To be clear: I’m not talking about Jicky, the hermaphroditic ancestor of the genre.
Actually, it isn’t even fougères I hate, but the inavoidable rubber that’s always slapped on top of it, di-hydro myrcénol, an aggressively clean, citrusy-metallic molecule that’s well-nigh ubiquitous in masculine fragrances. Perfumers like it because it’s fresh. I loathe it because it is the very smell of polo-shirt-clad gymrats with bulging biceps and their yuppie twins, the middle-management suits. Because it is the default setting for men, a hormonal substitution therapy for virility. And because it is usually shadowed by the olfactory equivalent of a sock stuffed in the Y-front: loutish spiky woods. Some people are hyperosmic to these dry, ambery-woody molecules. I’m one of them, and they feel like a cactus up my nose.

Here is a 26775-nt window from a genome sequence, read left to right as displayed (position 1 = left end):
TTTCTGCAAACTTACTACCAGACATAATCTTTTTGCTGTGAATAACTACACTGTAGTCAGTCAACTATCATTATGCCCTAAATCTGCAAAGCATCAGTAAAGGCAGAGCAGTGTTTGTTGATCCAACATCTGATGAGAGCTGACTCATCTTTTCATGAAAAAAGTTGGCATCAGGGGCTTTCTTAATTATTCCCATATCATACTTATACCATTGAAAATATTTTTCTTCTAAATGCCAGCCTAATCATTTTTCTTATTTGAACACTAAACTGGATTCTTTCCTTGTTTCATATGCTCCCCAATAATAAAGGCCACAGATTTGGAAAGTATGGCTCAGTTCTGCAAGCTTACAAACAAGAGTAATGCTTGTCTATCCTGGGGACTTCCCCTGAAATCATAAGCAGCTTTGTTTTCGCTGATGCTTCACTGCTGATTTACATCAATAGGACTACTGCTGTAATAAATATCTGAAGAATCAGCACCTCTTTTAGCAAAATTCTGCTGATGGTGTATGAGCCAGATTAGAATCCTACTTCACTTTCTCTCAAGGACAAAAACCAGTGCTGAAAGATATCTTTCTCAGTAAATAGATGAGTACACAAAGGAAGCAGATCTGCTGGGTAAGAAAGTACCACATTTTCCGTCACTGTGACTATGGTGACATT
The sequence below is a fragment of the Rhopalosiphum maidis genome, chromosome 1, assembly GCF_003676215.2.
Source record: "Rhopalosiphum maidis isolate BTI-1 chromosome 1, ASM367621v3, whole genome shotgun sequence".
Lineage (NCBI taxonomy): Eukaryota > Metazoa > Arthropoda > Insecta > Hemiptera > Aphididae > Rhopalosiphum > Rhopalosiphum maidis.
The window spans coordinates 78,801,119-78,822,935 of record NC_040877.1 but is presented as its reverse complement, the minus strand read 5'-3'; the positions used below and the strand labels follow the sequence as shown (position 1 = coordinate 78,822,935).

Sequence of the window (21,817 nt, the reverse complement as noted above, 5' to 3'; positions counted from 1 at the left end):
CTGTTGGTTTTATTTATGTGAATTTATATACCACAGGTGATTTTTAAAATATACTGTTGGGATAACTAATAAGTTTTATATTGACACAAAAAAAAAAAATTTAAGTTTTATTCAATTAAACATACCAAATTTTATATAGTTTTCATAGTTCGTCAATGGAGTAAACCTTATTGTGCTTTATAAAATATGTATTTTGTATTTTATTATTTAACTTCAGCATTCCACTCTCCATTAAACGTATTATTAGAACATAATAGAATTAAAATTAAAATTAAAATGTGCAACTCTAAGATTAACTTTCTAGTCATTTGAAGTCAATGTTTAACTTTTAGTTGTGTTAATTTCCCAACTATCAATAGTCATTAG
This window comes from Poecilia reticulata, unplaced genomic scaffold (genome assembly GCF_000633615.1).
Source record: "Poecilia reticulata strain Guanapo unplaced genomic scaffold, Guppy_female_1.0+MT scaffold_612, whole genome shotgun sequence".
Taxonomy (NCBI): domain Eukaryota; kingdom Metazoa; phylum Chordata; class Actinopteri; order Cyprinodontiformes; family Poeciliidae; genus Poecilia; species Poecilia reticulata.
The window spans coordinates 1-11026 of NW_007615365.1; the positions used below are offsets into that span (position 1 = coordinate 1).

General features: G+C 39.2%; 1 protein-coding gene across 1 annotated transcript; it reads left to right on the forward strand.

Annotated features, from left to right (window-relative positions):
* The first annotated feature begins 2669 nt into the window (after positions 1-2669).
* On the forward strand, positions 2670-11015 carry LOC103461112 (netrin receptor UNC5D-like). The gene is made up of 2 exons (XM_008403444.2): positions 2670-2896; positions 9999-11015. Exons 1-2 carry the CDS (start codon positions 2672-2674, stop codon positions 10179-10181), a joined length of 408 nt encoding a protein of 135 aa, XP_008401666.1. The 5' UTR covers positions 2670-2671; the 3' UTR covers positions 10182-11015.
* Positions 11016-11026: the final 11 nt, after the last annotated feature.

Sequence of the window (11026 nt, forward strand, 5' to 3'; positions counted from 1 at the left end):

Why do I hate di-hydro-ferns so much? Because, at best, they smell unimaginative (perfumers are obviously not at fault here; they do what the market asks them to do). At worst, they smell of fear. The fear of smelling feral. But mostly, of not being taken for a man. And that fear, driven by rejection of our animal nature as much as by gender anxiety, this male conformism that shaves off sillage and crushes any hint of sensuousness, is not the most attractive trait a man can exhibit.Gentlemen, you don't know what you're missing.